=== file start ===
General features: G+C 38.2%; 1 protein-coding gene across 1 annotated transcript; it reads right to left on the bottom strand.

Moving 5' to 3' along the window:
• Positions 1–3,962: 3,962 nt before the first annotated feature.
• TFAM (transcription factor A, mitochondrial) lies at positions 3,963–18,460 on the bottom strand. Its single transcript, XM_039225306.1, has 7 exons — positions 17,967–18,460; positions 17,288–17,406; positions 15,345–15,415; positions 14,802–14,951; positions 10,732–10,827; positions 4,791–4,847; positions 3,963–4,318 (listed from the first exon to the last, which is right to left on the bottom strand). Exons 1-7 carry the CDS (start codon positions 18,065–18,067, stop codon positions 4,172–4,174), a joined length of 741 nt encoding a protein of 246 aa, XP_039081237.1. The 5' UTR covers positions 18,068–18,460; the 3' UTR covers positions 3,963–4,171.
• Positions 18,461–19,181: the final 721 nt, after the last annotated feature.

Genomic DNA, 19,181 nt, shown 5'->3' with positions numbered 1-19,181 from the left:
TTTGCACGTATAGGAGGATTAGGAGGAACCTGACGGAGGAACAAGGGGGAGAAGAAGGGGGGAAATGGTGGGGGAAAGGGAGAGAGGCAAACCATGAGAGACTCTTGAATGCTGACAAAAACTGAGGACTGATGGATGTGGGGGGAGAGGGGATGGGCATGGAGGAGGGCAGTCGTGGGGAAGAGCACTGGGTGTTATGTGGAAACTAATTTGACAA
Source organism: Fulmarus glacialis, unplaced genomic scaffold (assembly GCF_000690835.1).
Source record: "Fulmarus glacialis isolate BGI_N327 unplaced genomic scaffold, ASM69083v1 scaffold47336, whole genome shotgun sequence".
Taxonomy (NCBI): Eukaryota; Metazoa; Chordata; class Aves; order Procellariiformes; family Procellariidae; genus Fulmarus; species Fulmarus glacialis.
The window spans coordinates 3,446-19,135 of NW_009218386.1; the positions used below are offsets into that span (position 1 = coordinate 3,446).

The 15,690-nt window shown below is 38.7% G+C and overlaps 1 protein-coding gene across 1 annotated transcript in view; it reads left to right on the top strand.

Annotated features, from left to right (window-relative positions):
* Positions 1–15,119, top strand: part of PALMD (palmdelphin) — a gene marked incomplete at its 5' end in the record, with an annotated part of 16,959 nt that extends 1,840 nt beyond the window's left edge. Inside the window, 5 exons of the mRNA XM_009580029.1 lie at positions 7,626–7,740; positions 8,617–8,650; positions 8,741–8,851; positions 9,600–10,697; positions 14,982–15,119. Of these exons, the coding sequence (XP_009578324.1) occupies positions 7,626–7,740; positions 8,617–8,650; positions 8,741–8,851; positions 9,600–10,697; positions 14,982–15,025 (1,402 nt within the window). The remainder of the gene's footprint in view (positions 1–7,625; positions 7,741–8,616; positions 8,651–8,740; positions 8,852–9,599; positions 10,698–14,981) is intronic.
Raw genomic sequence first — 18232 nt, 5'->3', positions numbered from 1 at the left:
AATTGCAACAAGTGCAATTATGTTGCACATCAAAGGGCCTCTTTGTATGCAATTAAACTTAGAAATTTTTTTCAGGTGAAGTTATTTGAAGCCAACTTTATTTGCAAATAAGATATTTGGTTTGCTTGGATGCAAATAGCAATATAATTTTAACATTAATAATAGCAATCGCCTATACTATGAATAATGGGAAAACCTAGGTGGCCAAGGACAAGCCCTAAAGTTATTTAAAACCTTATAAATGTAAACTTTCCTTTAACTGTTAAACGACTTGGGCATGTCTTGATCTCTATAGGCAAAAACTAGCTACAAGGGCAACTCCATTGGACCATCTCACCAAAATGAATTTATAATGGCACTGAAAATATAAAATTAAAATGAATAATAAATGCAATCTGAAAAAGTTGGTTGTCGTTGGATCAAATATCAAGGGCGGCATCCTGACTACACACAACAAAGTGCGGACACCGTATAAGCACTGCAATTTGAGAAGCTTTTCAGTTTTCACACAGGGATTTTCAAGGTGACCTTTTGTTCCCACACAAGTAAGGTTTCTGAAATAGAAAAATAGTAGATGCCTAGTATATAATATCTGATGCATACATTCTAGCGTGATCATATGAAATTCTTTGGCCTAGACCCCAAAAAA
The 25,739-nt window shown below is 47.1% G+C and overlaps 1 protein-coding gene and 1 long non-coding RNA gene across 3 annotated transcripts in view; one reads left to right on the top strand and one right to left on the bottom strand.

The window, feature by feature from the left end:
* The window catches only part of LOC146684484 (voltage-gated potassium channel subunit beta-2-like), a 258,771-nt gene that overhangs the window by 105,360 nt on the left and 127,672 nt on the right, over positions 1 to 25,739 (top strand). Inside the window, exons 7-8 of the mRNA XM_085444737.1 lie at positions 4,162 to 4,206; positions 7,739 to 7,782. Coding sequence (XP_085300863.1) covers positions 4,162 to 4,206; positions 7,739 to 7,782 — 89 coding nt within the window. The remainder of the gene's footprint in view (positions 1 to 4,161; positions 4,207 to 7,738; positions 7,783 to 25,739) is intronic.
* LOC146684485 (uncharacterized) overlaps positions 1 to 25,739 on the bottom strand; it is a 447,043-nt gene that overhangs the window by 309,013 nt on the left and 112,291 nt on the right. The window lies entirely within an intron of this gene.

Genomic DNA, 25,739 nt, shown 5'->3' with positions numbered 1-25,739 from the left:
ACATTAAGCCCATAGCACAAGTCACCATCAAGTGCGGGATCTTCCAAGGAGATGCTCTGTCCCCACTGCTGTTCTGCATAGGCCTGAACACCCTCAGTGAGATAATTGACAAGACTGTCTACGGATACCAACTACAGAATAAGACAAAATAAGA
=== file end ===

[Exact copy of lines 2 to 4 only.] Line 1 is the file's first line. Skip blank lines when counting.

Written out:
Moving 5' to 3' along the window:
• Positions 1–3,962: 3,962 nt before the first annotated feature.
• TFAM (transcription factor A, mitochondrial) lies at positions 3,963–18,460 on the bottom strand. Its single transcript, XM_039225306.1, has 7 exons — positions 17,967–18,460; positions 17,288–17,406; positions 15,345–15,415; positions 14,802–14,951; positions 10,732–10,827; positions 4,791–4,847; positions 3,963–4,318 (listed from the first exon to the last, which is right to left on the bottom strand). Exons 1-7 carry the CDS (start codon positions 18,065–18,067, stop codon positions 4,172–4,174), a joined length of 741 nt encoding a protein of 246 aa, XP_039081237.1. The 5' UTR covers positions 18,068–18,460; the 3' UTR covers positions 3,963–4,171.